LA JOLLA — Call it burnout. Call it stagnation or a loss of discipline. Four years ago, playwright Charlie Russell moved to San Diego after 17 years in New York. He had not written a play in seven years.
Russell had four plays, a couple of television scripts and some short stories to his credit. He is best known for his play "Five on the Black Hand Side." Written in 1974, the play has become a staple of black theater groups in several countries. A comedy about the highs and lows of a Harlem family, it was made into a movie by United Artists, for which Russell won the National Assn. for the Advancement of Colored People's Image Award for best film script.
But in recent years the writer had avoided his craft. It was easier to direct plays or edit magazines. Russell was fiction editor of Liberator magazine and editor of Onyx magazine. Before coming to San Diego, he returned to his hometown of Oakland, where he was executive and artistic director of the East Bay Players in Richmond, Calif.
Tonight, Russell's long dry spell ends. His new play, "Relaxin' at Camarillo" about jazz great Charlie Parker, opens in the Warren Theatre at UC San Diego. The show, starring John Wesley as Parker, runs at 8 nightly through Saturday, with a 7 p.m. performance Sunday.
In 1981, Russell was not producing. "The bottom line was I was stagnating," he said recently. "I was directing, teaching, but I wasn't writing."
"You're really a writer. Why don't you do something about it?" the woman he came to San Diego to be with told him.
At the urging of playwright Farrell Foreman, a graduate of UCSD's masters playwriting program, Russell decided that the playwriting course there might "get the juices flowing." He also liked the idea of being thrown into a program with younger students. At 53, Russell, who sports a mostly white beard, is one of the few master's candidates who wears bifocals.
"Relaxin' at Camarillo" is Russell's major project for his master of fine arts degree. Thirty years after Parker's death, Russell still gets excited talking about the jazz artist. "I'm a jazz buff," Russell said. "I started unconsciously, intuitively, to research the play; it was just something in my mind."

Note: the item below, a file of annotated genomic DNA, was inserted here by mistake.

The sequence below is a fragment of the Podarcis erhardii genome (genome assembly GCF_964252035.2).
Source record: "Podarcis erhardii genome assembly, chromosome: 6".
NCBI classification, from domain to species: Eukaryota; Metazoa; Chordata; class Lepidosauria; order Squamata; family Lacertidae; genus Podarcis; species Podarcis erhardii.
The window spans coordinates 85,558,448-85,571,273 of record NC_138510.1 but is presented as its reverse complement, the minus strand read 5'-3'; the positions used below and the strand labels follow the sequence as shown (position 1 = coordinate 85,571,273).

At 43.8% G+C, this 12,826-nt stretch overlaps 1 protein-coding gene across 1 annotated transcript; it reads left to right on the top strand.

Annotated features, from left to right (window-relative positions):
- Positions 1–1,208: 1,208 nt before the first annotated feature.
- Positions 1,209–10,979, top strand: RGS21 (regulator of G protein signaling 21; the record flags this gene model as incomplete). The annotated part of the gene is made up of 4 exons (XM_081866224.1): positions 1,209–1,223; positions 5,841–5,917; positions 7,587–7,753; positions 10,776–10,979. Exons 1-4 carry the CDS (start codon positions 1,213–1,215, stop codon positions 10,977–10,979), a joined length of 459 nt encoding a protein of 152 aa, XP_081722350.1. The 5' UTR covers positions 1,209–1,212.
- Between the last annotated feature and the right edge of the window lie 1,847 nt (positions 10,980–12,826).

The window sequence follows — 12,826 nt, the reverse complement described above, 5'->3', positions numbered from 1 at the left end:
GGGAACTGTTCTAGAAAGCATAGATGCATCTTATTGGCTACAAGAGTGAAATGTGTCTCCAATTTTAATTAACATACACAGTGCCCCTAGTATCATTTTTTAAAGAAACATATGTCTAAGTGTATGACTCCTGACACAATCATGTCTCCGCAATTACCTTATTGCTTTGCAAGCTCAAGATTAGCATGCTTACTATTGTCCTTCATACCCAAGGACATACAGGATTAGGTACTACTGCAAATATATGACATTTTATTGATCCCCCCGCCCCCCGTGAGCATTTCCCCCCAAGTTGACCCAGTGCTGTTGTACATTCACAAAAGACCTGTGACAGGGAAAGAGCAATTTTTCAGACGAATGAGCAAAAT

As a child, Russell and his friends would stop after basketball practice at a pool hall where there was a jukebox or at a friend's house to listen to the new sound known as be-bop.
Parker, that improvisatory genius of jazz, who with Dizzy Gillespie co-founded be-bop, had severe emotional problems, ulcers, cirrhosis of the liver and a monkey on his back called heroin that would eventually do him in. But to Russell and his buddies growing up in Oakland, Charles Christopher Parker Jr.--a.k.a. Yardbird, or The Bird--was like a member of the family.
"His music was so daring, so free, so creative, so fluid," Russell recalled. "It was so different from all the other music going around at that time. Nobody ever played the sax that fast." Russell's group congregated at a friend's house, where an older brother had a great collection of jazz records. There they could listen to the cutting edge be-bop sounds of Thelonius Monk, Miles Davis, Gillespie and The Bird.
"Bird, Monk, Miles and Dizzy--we talked about them like members of the family. You know: Bird did this or Miles did so and so," Russell said.
Parker's music caught Russell's imagination, in the same way it had turned off most of the jazz critics of the day. Lulled by the smooth and sugary sound of Glenn Miller and the Dorsey brothers, the critics were not ready for the musical innovations, the spicy, racing riffs that the jazz composer and alto sax master could spin off.
The title of Russell's play is taken from a song Parker wrote after a seven-month sojourn at Camarillo State Hospital for mental patients. Parker was committed to Camarillo after he went berserk and set his hotel room on fire after a Los Angeles recording session. He and Dizzy Gillespie had come to California in 1945 to spread the gospel of be-bop to the West Coast. "They were lionized, almost deified in New York" by their fans, Russell said. The California critics gave them a thumbs down.
Russell thought the Camarillo period would make an interesting setting for a play on Parker, whom he never met, though he saw him perform. "It's sort of a wry comment because he's in an institution. In a funny kind of way his life was like a madhouse," Russell said. "At Camarillo we've got him at a good time in his life--although his life was a tragedy. But here you can see him in a certain kind of health."
In some ways, the play--about a time in Parker's life when the hard-living musician was forced to relax and get himself together--and Russell's own three years as a student at UCSD have a common bond.
"I can see that similarity. But I don't want people to think I'm crazy," he joked. "At Camarillo, The Bird reaffirmed his dedication to music. My thing is voluntary. But yeah, I'm reaffirming my dedication to writing here."